This all is, and is not, a big deal. I’m not shifting much in who and how I am in the world, I’m mostly just shifting how I frame myself publicly.

If any or all of this feels confusing or annoying or challenging or surprising to you, that’s ok! My deepest hope, though, is that instead of that creating distance between us, may it bring us closer. I would consider it a great act of love if you turn toward curiosity and ask me anything you want to ask me, in order to understand more deeply, if you wish to.

And I understand that, especially for those of you who have known me for a long time, that this can feel like a wild shift and that sometimes you might slip up, but as long as you’re on board with me here, we’ll move through it together.

(If “they” as a singular pronoun is new and/or weird to you, please see the footnote below*.
And if you’d like some of my favorite resources about gender complexity in light of big picture love+justice, please see the other footnote below**.)

I consider queerness and genderqueerness a gift – an invitation to radical wonder and radical welcoming***, and I hope you and I both feel more and more deeply invited into wonder and welcoming as time goes on, regardless of who you are and how you identify.

And my heart swells when I think of how we are at an unprecedented moment where the intersections between many varieties of systemic oppression – based on race, class, ability, gender, sexuality, etc etc etc – are more visible than ever, even if, of course, we have a long long way to go. Our liberation is inextricably bound up together, and may we find more and more ways to bring the marginalized to the center, in light of that truth!

Whew! Thank you so much, from the bottom of my heart, for listening.

Yours in Radical Wonder and Radical Welcoming,
Ryan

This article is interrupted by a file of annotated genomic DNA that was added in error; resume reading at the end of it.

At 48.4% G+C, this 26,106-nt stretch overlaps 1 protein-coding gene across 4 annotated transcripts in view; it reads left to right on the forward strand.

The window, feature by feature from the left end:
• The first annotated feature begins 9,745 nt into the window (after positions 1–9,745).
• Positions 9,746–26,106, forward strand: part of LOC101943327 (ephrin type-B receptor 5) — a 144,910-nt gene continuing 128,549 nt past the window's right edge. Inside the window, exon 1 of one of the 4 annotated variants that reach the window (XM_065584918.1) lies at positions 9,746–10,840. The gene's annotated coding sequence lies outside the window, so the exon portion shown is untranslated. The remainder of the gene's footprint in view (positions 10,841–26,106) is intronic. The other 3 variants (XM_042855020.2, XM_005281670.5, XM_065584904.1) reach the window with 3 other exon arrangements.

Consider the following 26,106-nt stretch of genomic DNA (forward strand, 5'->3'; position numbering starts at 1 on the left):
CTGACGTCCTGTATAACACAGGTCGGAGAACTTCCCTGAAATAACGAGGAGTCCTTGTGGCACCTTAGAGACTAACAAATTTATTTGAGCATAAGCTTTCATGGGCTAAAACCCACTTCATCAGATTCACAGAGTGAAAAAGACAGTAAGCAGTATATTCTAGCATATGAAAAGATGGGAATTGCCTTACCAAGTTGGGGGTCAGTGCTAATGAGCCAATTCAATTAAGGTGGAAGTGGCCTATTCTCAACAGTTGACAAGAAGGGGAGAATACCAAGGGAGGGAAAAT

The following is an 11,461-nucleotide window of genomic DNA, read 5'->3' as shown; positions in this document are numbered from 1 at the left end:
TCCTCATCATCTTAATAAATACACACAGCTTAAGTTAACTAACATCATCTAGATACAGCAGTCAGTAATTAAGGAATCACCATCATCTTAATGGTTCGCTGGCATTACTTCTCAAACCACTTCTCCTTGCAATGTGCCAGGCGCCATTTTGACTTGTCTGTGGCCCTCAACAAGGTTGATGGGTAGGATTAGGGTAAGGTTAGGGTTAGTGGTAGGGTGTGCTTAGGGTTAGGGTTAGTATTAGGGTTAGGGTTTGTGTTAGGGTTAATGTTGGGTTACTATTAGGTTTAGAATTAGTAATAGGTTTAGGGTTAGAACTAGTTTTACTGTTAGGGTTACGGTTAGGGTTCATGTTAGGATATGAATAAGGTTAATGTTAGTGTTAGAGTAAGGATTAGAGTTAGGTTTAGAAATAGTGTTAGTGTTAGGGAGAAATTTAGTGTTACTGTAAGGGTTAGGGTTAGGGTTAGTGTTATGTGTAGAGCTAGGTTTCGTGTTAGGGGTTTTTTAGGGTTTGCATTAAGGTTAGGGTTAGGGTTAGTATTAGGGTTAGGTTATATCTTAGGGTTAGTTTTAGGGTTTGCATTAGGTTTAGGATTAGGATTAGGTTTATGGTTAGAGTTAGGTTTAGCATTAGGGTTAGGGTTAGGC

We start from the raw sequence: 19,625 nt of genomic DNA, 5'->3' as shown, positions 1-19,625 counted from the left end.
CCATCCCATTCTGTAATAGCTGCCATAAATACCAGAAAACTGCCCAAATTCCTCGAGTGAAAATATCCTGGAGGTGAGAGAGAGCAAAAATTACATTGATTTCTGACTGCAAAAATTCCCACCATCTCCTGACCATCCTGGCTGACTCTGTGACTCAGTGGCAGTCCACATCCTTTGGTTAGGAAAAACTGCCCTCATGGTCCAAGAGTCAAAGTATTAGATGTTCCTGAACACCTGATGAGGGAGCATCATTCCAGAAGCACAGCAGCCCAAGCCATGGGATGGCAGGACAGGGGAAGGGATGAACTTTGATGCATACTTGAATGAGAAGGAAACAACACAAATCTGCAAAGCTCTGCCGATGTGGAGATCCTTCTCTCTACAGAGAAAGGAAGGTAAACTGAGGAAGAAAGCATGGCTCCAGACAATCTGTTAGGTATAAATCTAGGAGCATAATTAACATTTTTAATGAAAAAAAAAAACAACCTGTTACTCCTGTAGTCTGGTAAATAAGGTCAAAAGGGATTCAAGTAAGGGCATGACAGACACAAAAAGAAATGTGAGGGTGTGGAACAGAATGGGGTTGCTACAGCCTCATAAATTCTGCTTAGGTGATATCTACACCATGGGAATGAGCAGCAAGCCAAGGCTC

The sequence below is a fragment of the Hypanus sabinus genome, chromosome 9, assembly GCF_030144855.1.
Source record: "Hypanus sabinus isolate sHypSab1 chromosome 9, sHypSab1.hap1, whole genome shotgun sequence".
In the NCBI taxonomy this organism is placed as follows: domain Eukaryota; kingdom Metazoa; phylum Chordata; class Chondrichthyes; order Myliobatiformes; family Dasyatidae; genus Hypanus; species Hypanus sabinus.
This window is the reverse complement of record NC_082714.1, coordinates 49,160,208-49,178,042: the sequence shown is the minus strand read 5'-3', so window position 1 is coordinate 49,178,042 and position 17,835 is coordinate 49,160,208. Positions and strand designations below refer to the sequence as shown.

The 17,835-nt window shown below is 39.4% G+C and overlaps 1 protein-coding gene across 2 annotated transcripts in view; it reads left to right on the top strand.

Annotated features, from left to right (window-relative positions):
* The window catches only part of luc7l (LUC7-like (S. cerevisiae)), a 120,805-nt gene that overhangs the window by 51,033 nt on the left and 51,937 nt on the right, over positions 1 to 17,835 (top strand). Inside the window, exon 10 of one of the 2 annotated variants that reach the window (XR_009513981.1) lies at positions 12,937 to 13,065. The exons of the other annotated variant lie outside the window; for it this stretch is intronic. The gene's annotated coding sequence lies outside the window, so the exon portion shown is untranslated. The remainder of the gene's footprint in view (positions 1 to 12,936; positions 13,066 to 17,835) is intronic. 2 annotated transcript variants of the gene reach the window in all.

*We already use they as a singular pronoun without thinking about it, as in:
If you say, “Someone’s coming to pick me up later”
I might say, “Oh cool, what time are they coming?”

And “you” has long worked for both singular and plural.
If I say to Jamie, Jillian, Kay, and Logan: “I am hugely grateful for the feedback you gave me on the first draft of this email!”, it takes context to know whether I’m speaking to one or all of them.

One thing that helps me a lot, when a friend shifts names and/or pronouns, is to actually practice, while alone, telling a story about them in the third person.

Another thing that I’ve found useful when adjusting to a friend’s new name is immediately switching their name in my phone + email, and also talking about the shift with a person who will never meet them or be in contact with them, so I can practice using the new name and pronouns AND address my feelings about it in a way that doesn’t have the potential to harm the person the feelings are about.

**Some of my favorite ways to geek out and learn more about gender complexity in light of big picture love+justice are:
This amazing interview with Janet Mock
The webseries HerStory (the whole season is only an hour long)
And of course My New Gender Workbook, by Kate Bornstein (URL http://genderqueerid.com/post/38401926471/kate-bornsteins-my-new-gender-workbook-a), which is geared at younger folks, but still packed a huge heart-punch for me when I re-read it recently

***radical wonder and radical welcoming” is a phrase I’m borrowing from Kate Bornstein

ICYMI, Here is the Interview in which Stephanie Talks to Playboy.com about Tantric Sex

Tantric Sex Explained

by Jonathan Stewart, originally posted at playboy.com in the summer of 2014

Celebrities like Sting and P. Diddy have spoken publicly about their love of tantric sex and guides to tantra crowd the sexuality sections of bookstores, but what is tantric sex? We asked sex and relationship coach, and tantric sex practitioner, Stephanie Johnstone to explain the ins and outs of tantric sex to us.

Playboy.com: What is tantra and tantric sex?

Johnstone: Tantra is a vast and ancient way of being that originated in India thousands of years ago. Some people who practice tantric sex are more traditionalist and others cherry-pick what works for them. [Tantra] is a way of thinking about sex that is not specifically genital focused. That doesn’t mean there can’t be hardcore fucking in tantra; it just means whatever kind of sex you’re having or whatever way you’re being intimate can be tantric. You start to consider other ways of framing pleasure besides penis-in-vagina intercourse. But when it comes to Tantric Sex 101, there’s two ideas and techniques I’d like to share.